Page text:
In the wake of a shooting that disrupted Philadelphia’s July Fourth celebrations, scattering a crowd of thousands from the fireworks display, Mayor Jim Kenney told reporters he’ll be happy when he leaves office and can “enjoy some stuff.”
The comments spurred some Philly residents — and public officials — to say they’re fed up with the city’s top leadership.
“There’s not a block captain that stands up and says, I don’t want to live here. I don’t want to watch these kids,” said Tyrique Glasgow, a Southwest Philly violence intervention advocate. “They run block parties. They run summer camps. They don’t quit on the community. What our mayor did, he quit. And he said it.”
When Kenney’s term is over, Glasgow said, tons of people in the city will still be dealing with the reality he apparently wants to escape.
The mayor’s words didn’t surprise him, Glasgow added. “From what we see in the community, he’s asleep at the wheel,” Glasgow said. “He woke up last night and said what was on his heart. Anybody who knows, knows.”
Several of Kenney’s fellow elected officials, including some who are likely preparing to run for mayor themselves, are also calling for his resignation.
“I think the mayor’s comments were asinine,” said District 9 Councilmember Cherelle Parker, a likely mayoral candidate in 2023. “I called him. And I told him that if you can feel this way, imagine how Philadelphians who don’t have the ability to check out feel.”
Kenney made his comments a few hours after gunshots disrupted the Welcome America finale on the Benjamin Franklin Parkway, grazing two police officers but not injuring anyone seriously.
Speaking to the media outside Jefferson Hospital shortly after midnight, the mayor decried Pennsylvania Republicans’ refusal to let the city set its own, stricter gun laws, and said the prevalence of firearms in the U.S. is “crazy.” Asked how concerned he was about hosting big events, he said “I’m concerned every single day. There’s not an event or a day where I don’t lay on my back and look at the ceiling and worry about stuff.
“I’m waiting for something bad to happen all the time,” Kenney said. “I’ll be happy when I’m not here, when I’m not mayor, and I can enjoy some stuff.”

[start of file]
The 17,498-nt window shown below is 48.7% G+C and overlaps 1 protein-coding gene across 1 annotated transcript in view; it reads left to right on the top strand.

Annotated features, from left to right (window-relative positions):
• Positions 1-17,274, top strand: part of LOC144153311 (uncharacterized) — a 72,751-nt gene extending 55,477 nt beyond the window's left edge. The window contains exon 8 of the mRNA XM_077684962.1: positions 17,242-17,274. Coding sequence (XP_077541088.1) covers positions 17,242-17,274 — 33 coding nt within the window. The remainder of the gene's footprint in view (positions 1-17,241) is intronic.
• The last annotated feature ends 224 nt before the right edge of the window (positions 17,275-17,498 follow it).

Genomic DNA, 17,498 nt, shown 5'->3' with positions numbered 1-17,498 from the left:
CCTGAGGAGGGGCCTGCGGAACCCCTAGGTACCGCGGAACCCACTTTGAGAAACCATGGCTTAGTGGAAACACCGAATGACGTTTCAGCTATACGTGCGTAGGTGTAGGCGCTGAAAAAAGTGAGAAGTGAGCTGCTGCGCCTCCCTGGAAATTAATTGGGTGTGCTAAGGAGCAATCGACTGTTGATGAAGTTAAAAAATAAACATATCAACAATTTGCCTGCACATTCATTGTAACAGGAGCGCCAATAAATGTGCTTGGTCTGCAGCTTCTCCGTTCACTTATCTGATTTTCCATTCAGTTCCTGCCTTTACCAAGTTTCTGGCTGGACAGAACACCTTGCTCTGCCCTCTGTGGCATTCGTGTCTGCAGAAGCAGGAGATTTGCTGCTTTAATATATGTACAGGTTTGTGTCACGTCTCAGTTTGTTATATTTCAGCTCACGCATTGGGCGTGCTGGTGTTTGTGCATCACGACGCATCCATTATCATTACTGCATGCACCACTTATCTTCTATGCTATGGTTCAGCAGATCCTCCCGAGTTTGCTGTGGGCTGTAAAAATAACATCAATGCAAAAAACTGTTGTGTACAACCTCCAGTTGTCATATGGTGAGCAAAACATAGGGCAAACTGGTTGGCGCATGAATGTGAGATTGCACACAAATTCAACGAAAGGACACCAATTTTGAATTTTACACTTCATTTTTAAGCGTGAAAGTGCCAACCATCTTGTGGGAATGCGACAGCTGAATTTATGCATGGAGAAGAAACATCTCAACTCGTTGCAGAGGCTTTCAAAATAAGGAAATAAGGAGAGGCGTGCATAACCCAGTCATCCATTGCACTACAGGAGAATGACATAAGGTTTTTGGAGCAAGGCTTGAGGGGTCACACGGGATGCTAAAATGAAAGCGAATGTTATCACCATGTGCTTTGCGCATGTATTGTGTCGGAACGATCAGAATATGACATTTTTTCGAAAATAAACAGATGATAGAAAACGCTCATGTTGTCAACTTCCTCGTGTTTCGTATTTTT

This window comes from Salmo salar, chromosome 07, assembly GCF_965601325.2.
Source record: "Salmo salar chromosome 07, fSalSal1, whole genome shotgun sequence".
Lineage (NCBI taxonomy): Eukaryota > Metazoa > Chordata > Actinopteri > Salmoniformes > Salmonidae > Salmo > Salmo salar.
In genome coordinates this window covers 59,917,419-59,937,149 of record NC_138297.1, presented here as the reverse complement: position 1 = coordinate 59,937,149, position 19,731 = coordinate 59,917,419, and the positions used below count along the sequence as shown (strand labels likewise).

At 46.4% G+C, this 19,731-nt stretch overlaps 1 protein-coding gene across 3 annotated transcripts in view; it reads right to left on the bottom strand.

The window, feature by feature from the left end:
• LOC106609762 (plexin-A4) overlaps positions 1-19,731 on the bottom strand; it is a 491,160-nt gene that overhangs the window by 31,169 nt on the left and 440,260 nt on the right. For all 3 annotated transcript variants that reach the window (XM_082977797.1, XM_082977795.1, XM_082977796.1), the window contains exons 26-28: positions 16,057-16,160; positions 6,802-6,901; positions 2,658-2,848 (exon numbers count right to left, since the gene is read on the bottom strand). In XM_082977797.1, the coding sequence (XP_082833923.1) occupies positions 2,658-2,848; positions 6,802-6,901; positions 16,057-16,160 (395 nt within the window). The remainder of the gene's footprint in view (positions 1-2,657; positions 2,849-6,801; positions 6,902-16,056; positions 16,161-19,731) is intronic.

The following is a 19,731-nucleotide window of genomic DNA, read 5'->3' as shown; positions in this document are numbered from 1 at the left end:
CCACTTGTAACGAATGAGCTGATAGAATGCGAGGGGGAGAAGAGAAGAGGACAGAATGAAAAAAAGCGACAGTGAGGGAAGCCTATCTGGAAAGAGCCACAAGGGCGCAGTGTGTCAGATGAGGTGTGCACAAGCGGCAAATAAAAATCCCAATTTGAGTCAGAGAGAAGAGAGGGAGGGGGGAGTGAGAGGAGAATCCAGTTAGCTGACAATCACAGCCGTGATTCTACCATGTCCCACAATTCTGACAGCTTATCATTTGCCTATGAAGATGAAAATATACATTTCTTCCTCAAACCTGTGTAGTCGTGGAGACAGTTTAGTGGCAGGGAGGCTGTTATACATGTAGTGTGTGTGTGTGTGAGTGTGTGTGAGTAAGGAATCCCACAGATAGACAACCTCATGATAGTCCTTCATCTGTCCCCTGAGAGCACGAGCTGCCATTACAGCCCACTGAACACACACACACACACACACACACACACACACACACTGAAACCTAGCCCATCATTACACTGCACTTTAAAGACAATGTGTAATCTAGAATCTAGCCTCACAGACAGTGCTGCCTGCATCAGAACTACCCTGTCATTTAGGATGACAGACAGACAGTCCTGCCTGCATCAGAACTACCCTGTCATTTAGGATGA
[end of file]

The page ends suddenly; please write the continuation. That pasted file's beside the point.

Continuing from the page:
‘Let me be clear, I’m incredibly grateful to be mayor’
It remains unclear where the Fourth of July shots came from, and whether they were celebratory or intentional, but they caused a panic at the time. Crowds of people ran from the area surrounding the Philadelphia Museum of Art and Eakins Oval, streaming through the nearby streets. The Parkway remained closed Tuesday.
On Tuesday afternoon, Kenney issued a statement saying he wanted to “clarify” his comments, which he said he made in “a late-night, overwhelming moment of frustration.”
“Let me be clear, I’m incredibly grateful to be mayor of this great city and for the people who elected me to lead,” Kenney said. “I care deeply about the safety of our residents and the future of our city, and that’s why I’m disappointed with how I conveyed my sentiments last night. I made Philadelphians feel like I don’t care, and that cannot be further from the truth.”
Rick, a Northeast Philly resident who preferred not to use his last name, said he has sympathy for the mayor — crime in the city is “overwhelming” right now. But, he added, if Kenney “can’t handle the pressures and battles that come with the job anymore, then stepping down would be ideal.”
Other city politicians chimed in throughout Tuesday.
City Controller and likely mayoral candidate Rebecca Rhynhart called Kenney’s comments “the most irresponsible statement,” and added that Philadelphia “needs leadership, not someone who doesn’t want the job.” At-large Councilmember Helen Gym, who is also considering a run, said Kenney “may be defeated but this city won’t be,” and called for more anti-violence programs.
“We are all exhausted by the level of gun violence in our City,” Green wrote. “However, our city needs someone now with the passion and vision to lead us forward. Resign.”
At-large Councilmember Katherine Gilmore Richardson said she agreed it might be time for Kenney to leave office if he couldn’t make a three-fold pledge: apologize for his comments, affirm whether he wants to spend another 18 months as mayor, and submit to City Council a plan to address gun violence and quality of life issues for the rest of his term.
Gun violence rose dramatically in many cities during the pandemic, and in Philadelphia, it has remained especially high. The city has recorded at least 1,176 shootings so far this year, up 4% from last year’s record-setting pace.
Overall, 267 people have been killed in homicides this year, according to the Philadelphia Police Department. That’s fewer than this time in 2021, a high water mark in recent history, but way above the 164 people killed by this time in 2019.
Philly’s Independence Day scare came less than a month after a high-profile shooting on a busy Saturday night on South Street that killed three and injured 11.
Glasgow, the violence intervention advocate, said reports of shootings in big crowds don’t surprise him like they used to. When he went out for Independence Day, he said, people felt on-edge.
“When you see a group of individuals gathering together, it’s supposed to be fun,” Glasgow said. “But in our city, you have that element of, what if?”
If you or someone you know has been affected by gun violence in Philadelphia, you can find grief support and resources here.
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